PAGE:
Once a user has been created (or when editing users) we want to offer to link it to an existing wiki account (this could be either a wikitech account or a wiki-wide SUL account). To validate that they are in control of the wiki account, we use the OAuth federation to authenticate against the OAuth provider deployed to the wikis (either the main wikis for SUL or wikitech).
|Open||None||T189531 All Wikimedia developer services should use single sign-on|
|Open||None||T161859 Make Wikitech an SUL wiki|
|Resolved||PRODUCTION ERROR||Tgr||T195253 Special:Notifications gives a consistent PHP exception on load ("The trash icon is not registered") for users with OpenStackManager notifications|
|Open||None||T106123 Extensions needing to be removed from Wikimedia wikis|
|Open||None||T161553 Remove OpenStackManager from Wikitech|
|In Progress||None||T196171 Developer account creation without OpenStackManager|
|Open||None||T179463 Create a single application to provision and manage developer (LDAP) accounts|
|Open||None||T319405 Create an IDM for Wikimedia developer accounts|
|Open||None||T320603 IDM milestone 2 "Initial limited deployment"|
|Resolved||SLyngshede-WMF||T320807 Implement OAuth account validation for linking an account to a wiki account|
an existing wiki account (this could be either a wikitech account or a wiki-wide SUL account).
A Wikitech account is itself a realization of an LDAP Developer account record. There would be no benefit in using OAuth to prove that the Wikitech account and the LDAP account are correlated.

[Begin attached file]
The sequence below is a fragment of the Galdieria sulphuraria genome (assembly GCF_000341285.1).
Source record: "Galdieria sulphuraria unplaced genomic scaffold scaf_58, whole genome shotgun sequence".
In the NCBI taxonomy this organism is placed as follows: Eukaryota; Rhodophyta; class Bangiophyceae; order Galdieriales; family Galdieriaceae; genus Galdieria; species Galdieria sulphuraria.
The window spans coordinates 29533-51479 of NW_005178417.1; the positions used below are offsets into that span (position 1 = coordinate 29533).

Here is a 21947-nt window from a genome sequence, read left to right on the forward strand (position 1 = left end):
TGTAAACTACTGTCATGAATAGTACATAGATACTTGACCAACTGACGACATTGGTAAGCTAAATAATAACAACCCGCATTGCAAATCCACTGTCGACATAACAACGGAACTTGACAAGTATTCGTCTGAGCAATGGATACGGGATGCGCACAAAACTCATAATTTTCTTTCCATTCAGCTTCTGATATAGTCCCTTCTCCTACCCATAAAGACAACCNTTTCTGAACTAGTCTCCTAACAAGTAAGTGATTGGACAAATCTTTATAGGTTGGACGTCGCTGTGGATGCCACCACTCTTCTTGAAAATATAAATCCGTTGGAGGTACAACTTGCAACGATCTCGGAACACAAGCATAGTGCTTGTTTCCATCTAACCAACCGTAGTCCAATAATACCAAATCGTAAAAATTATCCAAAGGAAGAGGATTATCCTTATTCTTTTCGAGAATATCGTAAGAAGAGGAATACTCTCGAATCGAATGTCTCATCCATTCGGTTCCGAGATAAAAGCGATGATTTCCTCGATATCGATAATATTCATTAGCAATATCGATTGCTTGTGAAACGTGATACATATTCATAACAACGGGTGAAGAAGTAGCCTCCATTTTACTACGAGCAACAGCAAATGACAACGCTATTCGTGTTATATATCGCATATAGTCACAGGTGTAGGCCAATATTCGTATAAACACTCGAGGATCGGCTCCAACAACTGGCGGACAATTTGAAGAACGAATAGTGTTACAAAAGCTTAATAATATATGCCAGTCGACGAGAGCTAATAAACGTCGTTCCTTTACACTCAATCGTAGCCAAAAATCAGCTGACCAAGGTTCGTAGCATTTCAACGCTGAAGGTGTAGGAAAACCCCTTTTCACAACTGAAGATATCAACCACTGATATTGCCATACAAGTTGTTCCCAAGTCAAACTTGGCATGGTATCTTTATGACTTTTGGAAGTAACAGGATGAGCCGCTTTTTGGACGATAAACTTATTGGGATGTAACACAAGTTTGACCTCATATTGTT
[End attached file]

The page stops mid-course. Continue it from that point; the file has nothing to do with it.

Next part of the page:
I would actually recommend that you strongly consider using OAuth with metawiki as the primary authn for the IDM.
One thing to keep in mind is that SUL has a rather large attack surface. In a glorious future where we would use a narrowly scoped standalone application for SUL authentication and OAuth, this wouldn't be a concern; today, though, authentication happens in every Wikimedia wiki with no process or DB or web origin separation, so any SQL or XSS injection vulnerability in any extension deployed on any Wikimedia SUL wiki, or any XSS vulnerability in any community-maintained on-wiki script, or any takeover of a sufficiently privileged volunteer account (or a number of more obscure but similarly wide-ranging avenues of attack) could be escalated into takeover of any specific SUL account with relative ease.
The presence of a non-trivial risk of SUL account takeover is not great, but ultimately there is a pretty low limit on how much value an attacker can get out of a SUL account, and pretty much anything they can use it for leaves a public trace and will soon be noticed and reverted. How comfortable are you saying the same about developer accounts? They don't get you any production access, so maybe it is a similar situation, but I wouldn't be entirely sure about that.